* Cameron touts Conservatives as party of tax cuts
* Seeks to counter Labour attacks over falling real wages
By Guy Faulconbridge and Andrew Osborn
MANCHESTER, England, Oct 2 (Reuters) - British Prime Minister David Cameron on Wednesday will cast a national election in 2015 as a choice between his "pro-business" ruling Conservative party and what he calls its anti-business socialist rivals.
In a speech to his party's annual conference in the northern English city of Manchester, Cameron will place Britain's economic recovery at the heart of his bid for re-election.
He will champion private enterprise as the way to improve living standards and accuse the opposition Labour party of planning to interfere in free markets and subvert capitalism.
Pitching the Conservatives as the party of aspiration and tax cuts, Cameron will seek to counter Labour's charge that he has stoked a recovery for the wealthy while failing ordinary voters who are grappling with prices rising faster than wages.
"Profit, wealth creation, tax cuts, enterprise: these are not dirty, elitist words - they're not the problem, they really are the solution because it's not government that creates jobs, it's businesses," Cameron will say.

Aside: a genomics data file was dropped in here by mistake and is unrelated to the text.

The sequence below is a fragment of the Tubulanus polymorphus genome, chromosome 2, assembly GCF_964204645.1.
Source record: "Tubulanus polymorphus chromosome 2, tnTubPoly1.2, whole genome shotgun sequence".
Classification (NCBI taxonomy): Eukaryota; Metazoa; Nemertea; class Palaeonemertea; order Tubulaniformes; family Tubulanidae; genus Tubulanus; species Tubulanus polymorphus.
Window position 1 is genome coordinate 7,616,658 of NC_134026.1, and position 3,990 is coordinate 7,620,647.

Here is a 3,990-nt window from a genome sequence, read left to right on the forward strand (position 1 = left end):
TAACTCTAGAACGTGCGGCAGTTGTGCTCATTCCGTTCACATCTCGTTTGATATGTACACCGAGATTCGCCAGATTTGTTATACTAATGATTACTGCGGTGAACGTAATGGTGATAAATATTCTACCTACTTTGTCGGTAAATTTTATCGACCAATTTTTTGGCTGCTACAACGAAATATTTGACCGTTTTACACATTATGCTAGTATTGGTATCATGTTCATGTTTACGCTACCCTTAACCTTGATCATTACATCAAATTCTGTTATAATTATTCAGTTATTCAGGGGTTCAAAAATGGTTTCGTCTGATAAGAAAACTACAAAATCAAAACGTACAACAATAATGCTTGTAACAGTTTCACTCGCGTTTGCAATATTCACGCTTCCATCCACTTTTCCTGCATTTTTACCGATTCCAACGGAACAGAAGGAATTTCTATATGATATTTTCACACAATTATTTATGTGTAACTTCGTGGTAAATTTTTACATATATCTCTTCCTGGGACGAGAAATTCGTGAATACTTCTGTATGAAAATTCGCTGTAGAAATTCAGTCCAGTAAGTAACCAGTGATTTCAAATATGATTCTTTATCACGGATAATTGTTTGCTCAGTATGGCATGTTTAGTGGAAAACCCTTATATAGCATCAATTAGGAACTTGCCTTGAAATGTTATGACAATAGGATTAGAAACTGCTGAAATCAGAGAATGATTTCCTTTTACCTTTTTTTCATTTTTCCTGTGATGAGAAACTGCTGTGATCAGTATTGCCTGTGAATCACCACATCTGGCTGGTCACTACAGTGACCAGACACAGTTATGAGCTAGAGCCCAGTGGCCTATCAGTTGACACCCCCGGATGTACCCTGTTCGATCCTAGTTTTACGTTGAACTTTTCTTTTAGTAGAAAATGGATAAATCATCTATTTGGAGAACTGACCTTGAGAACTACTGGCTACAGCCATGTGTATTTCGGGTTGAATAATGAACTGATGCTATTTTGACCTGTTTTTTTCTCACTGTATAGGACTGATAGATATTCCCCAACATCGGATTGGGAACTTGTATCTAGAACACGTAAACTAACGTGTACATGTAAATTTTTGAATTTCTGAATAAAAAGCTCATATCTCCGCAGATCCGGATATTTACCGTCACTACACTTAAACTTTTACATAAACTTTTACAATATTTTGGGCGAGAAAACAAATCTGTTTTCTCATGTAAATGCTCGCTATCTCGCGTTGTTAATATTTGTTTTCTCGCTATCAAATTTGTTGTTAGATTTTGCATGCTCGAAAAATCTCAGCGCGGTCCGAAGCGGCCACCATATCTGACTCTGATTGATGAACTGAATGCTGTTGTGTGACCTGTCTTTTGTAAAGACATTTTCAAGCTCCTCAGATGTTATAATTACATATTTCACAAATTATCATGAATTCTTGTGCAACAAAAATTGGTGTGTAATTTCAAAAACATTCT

Extracts of the speech were made available in advance.
After cutting the biggest budget deficit since World War Two by a third, Cameron is trying to convince voters that despite three years of economic stagnation, the Conservatives are the only party that can be trusted with the $2.5 trillion economy.
Signs of a recovery had helped Cameron narrow Labour's lead in opinion polls, though Labour drew ahead again after promising to take on vested interests, tax bankers more, and freeze energy bills.
Cameron proposes mortgage guarantees to help those struggling to raise a deposit to buy a home. He cautions that there can be no quick fixes and accuses Labour leader Ed Miliband of pursuing proposals for populist state intervention.
"There is no shortcut to a land of opportunity. No quick fix. No easy way to do it," Cameron will say.